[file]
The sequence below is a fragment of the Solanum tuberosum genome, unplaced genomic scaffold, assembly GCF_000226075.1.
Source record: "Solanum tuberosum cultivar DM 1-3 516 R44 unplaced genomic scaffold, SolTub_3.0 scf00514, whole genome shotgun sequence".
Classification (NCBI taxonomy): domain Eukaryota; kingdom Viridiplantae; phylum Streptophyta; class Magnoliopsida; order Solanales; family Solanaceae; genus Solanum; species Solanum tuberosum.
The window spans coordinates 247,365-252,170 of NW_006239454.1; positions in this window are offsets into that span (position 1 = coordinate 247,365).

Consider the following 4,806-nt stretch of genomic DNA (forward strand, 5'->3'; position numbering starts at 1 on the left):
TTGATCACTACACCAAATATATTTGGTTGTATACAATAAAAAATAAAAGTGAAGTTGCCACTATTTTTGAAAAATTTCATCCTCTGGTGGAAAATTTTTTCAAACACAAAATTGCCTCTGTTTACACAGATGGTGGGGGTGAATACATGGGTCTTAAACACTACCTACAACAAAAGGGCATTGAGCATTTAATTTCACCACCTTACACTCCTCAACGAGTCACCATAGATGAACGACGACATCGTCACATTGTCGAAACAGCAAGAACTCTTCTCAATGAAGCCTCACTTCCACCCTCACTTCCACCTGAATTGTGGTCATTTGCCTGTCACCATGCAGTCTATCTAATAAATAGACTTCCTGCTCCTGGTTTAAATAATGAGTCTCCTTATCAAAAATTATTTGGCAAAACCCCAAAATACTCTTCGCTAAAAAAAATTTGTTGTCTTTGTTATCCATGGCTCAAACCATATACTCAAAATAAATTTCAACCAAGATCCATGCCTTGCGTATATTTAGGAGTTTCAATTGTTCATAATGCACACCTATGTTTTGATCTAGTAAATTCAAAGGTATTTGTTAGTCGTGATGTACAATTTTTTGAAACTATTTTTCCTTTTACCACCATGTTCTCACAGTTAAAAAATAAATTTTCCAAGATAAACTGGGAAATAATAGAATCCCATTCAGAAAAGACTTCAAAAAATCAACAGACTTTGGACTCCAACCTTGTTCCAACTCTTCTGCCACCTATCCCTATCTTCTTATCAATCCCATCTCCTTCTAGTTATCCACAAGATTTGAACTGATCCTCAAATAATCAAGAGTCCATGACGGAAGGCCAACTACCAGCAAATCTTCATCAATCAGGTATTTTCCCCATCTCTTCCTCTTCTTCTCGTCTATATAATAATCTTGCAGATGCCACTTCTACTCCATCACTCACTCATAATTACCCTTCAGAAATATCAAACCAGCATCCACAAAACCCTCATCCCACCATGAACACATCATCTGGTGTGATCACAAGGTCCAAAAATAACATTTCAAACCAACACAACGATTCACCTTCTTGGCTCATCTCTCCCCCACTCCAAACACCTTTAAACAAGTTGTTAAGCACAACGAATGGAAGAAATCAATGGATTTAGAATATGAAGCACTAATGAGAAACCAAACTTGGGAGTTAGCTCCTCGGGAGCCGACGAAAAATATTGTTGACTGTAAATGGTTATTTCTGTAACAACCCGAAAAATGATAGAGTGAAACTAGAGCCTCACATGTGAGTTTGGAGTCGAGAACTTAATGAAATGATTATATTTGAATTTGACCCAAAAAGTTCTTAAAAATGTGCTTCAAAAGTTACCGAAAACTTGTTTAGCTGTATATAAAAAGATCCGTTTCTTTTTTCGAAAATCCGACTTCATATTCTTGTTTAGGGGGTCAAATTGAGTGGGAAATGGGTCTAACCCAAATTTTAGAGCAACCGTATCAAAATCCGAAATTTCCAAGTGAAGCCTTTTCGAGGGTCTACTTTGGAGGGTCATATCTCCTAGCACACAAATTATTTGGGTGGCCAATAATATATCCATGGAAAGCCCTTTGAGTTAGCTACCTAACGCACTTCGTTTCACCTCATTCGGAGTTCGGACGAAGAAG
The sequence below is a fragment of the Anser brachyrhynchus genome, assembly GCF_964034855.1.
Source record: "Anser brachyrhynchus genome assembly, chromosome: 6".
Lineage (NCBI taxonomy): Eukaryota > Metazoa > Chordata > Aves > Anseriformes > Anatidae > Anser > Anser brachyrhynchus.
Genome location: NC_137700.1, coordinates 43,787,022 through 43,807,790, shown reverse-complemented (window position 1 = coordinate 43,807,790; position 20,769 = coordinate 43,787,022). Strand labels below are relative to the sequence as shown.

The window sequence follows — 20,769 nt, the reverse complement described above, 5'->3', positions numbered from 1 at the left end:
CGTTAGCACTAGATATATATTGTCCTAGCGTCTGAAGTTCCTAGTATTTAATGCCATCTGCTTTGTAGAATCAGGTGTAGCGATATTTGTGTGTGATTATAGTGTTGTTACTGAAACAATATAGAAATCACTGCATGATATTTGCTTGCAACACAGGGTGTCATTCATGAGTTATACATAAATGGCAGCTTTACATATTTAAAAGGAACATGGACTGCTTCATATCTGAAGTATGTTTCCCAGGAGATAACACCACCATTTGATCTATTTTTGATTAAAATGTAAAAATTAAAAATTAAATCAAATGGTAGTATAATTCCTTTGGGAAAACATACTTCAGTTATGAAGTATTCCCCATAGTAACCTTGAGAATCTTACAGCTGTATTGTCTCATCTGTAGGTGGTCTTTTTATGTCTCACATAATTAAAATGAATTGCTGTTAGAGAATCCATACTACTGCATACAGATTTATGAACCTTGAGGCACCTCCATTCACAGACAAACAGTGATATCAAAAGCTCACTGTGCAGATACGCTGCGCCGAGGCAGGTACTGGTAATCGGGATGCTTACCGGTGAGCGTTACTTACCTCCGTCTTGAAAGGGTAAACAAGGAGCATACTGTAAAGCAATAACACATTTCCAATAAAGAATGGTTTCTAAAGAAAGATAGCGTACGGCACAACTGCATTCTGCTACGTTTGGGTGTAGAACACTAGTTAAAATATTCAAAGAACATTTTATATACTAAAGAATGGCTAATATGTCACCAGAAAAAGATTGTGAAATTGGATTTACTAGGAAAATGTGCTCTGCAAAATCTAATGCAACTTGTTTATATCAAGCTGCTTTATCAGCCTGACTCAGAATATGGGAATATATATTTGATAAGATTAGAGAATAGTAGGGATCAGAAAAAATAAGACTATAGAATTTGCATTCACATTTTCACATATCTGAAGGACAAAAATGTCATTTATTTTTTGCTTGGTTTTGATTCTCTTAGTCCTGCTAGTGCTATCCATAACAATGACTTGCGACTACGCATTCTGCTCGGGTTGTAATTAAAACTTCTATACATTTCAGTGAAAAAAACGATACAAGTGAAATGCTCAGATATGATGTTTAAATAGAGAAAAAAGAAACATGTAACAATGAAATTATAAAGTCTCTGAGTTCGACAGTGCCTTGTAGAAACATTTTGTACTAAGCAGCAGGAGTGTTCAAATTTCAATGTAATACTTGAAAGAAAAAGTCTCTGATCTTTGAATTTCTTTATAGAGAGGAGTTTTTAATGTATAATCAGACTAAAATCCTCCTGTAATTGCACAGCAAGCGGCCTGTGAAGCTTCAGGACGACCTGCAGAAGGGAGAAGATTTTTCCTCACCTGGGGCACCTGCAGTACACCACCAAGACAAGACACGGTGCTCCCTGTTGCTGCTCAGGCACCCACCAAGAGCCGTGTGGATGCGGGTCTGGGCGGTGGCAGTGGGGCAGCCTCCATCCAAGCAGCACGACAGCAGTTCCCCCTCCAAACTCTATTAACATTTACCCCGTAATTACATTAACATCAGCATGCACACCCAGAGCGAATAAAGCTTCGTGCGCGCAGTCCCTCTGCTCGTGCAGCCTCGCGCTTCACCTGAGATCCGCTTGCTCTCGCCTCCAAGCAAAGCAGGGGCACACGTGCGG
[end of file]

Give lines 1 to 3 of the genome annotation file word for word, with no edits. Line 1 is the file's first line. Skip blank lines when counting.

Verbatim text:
The sequence below is a fragment of the Solanum tuberosum genome, unplaced genomic scaffold, assembly GCF_000226075.1.
Source record: "Solanum tuberosum cultivar DM 1-3 516 R44 unplaced genomic scaffold, SolTub_3.0 scf00514, whole genome shotgun sequence".
Classification (NCBI taxonomy): domain Eukaryota; kingdom Viridiplantae; phylum Streptophyta; class Magnoliopsida; order Solanales; family Solanaceae; genus Solanum; species Solanum tuberosum.